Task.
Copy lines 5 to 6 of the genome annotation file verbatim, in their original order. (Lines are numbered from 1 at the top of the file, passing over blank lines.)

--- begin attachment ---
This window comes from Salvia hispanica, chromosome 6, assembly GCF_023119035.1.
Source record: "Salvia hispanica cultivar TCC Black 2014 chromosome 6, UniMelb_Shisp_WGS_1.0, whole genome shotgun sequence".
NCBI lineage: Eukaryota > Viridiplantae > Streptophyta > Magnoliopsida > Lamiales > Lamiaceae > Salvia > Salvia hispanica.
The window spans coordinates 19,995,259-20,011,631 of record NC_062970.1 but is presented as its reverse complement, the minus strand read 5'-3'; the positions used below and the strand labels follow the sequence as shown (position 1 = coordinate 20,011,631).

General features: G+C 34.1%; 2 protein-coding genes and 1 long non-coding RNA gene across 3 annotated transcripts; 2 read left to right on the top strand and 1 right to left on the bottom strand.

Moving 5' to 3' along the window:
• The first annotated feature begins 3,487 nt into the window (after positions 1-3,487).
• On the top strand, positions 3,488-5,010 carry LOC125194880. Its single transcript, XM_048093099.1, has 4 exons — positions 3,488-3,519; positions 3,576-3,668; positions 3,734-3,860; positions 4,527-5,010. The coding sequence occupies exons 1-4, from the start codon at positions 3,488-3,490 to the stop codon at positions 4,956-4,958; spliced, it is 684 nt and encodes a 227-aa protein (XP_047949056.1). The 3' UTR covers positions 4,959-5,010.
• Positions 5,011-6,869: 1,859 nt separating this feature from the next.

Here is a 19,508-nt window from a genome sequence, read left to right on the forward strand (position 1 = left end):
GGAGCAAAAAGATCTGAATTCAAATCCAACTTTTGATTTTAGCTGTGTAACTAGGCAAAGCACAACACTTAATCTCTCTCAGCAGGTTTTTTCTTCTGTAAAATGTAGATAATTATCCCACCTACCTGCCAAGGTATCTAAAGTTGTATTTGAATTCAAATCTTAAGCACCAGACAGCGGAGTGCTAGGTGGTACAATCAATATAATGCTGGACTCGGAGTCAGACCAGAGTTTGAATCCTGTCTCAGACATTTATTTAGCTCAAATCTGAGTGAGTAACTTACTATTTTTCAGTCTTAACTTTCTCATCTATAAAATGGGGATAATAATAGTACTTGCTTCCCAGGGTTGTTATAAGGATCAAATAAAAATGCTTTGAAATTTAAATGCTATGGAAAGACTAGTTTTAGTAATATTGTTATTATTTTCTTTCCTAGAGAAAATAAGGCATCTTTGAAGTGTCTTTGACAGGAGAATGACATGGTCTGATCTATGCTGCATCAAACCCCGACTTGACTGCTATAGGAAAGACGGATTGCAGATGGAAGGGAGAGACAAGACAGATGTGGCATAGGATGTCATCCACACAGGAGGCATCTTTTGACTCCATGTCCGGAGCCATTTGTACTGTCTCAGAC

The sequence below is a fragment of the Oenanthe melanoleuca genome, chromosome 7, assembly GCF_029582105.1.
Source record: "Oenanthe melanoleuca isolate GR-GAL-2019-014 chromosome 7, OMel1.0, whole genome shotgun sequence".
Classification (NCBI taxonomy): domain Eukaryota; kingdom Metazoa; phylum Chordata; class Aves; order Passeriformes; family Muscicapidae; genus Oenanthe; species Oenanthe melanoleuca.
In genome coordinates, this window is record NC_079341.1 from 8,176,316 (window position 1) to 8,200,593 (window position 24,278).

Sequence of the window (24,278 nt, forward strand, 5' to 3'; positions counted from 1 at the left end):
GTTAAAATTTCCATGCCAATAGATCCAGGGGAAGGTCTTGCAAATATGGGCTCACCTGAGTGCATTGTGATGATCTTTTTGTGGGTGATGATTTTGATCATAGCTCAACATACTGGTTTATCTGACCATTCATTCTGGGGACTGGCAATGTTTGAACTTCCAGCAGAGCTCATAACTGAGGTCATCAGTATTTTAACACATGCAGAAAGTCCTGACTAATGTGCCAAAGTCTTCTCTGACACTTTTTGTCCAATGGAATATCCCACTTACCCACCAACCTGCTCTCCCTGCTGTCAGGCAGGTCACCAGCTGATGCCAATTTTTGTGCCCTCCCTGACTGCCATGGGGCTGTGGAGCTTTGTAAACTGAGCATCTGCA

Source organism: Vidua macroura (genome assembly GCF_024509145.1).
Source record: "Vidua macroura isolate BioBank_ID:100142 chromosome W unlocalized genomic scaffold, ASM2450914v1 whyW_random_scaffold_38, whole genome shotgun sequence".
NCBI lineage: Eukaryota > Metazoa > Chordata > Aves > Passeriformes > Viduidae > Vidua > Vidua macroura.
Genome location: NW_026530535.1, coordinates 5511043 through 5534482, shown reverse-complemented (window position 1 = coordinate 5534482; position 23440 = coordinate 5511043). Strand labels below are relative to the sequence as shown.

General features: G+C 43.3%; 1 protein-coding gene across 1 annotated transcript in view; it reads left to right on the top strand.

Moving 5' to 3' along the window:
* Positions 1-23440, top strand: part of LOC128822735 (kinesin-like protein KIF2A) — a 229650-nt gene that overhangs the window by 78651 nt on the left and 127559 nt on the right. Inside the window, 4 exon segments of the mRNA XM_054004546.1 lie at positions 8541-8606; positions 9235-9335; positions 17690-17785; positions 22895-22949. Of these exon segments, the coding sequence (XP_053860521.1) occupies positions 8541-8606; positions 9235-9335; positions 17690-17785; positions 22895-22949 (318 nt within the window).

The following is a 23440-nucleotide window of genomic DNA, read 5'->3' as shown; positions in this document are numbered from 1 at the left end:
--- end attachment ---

General features: G+C 34.1%; 2 protein-coding genes and 1 long non-coding RNA gene across 3 annotated transcripts; 2 read left to right on the top strand and 1 right to left on the bottom strand.

Moving 5' to 3' along the window: